Moses lived an unusual life. Before he knew anything of what was happening to him, his mother made a life-altering decision for him by placing him in a basket and putting it in the water where Pharaoh's daughter might see it. The Princess could easily have agreed with her father's decree and had baby Moses killed. But she didn't. Later, when she took him to the palace to be raised in the royal household, Pharaoh could have had him killed. But he didn't.
So many unlikely events came together in Mose's life to make him the man he became. Raised as Egyptian royalty, he became a murderer, a shepherd, a messenger, deliverer and leader. To the Egyptians he was a Hebrew, to the Hebrews he was Egyptian. A man without a country, he was a foreigner to all. In fact, he named his first child "foreigner".
Having fled Egypt for the desert, he learned to be a Hebrew shepherd in Midian under the guidance of his father-in-law Jethro, a priest. He would have stayed there with his family and his flocks, but God had other plans. God had plans to use his royal Egyptian education, his Hebrew slave roots, the passion of the murderer and the compassion of the shepherd. God used all of Moses's life experiences to make him into the leader that he was. Not your typical career path. (For more details, read Exodus 2-3.)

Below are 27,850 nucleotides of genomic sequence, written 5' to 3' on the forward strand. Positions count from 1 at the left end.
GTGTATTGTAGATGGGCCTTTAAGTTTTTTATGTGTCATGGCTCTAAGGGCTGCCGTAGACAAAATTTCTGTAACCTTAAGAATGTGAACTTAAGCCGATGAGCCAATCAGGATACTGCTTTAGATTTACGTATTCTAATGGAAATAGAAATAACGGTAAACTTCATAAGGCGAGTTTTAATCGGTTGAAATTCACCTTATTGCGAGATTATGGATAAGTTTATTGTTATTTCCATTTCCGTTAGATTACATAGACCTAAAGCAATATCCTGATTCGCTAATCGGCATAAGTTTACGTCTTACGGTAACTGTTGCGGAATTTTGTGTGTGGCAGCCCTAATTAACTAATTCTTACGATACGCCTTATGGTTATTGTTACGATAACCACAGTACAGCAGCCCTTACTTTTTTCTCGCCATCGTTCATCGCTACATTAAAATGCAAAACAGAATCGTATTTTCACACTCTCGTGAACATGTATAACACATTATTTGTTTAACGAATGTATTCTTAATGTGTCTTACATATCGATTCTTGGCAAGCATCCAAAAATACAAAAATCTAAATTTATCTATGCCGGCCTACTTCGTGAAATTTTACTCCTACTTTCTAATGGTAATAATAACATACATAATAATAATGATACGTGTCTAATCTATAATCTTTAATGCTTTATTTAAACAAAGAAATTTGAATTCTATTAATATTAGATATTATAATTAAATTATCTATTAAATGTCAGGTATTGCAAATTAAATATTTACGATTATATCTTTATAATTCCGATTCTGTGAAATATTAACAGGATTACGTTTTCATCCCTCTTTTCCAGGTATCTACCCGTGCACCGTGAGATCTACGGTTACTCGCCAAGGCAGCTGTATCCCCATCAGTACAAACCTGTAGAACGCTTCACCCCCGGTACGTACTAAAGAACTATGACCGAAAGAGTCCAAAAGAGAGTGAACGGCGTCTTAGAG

For Reflection: What experiences in my life have particularly made me into the person I am? Where do I see God's hand in my life?
Let us pray. Father, I hadn't thought about the varied experiences of my life being put at your service. I thought they were just odd things that happened to me, some good, some bad, some I liked, some I regretted. However, I offer them to you now, as I offer myself to you, to use them as you will, and to help me become the very best that I can be in serving you.
Many of us, at one time or another, have heard our mother say to our father, when we were in deep trouble, "Do you want to know what your child did today?" With that one pronoun she disowns us. We can't sink much lower in her eyes. We are definitely on her (bad) list today. It is time to hide from the wrath to come.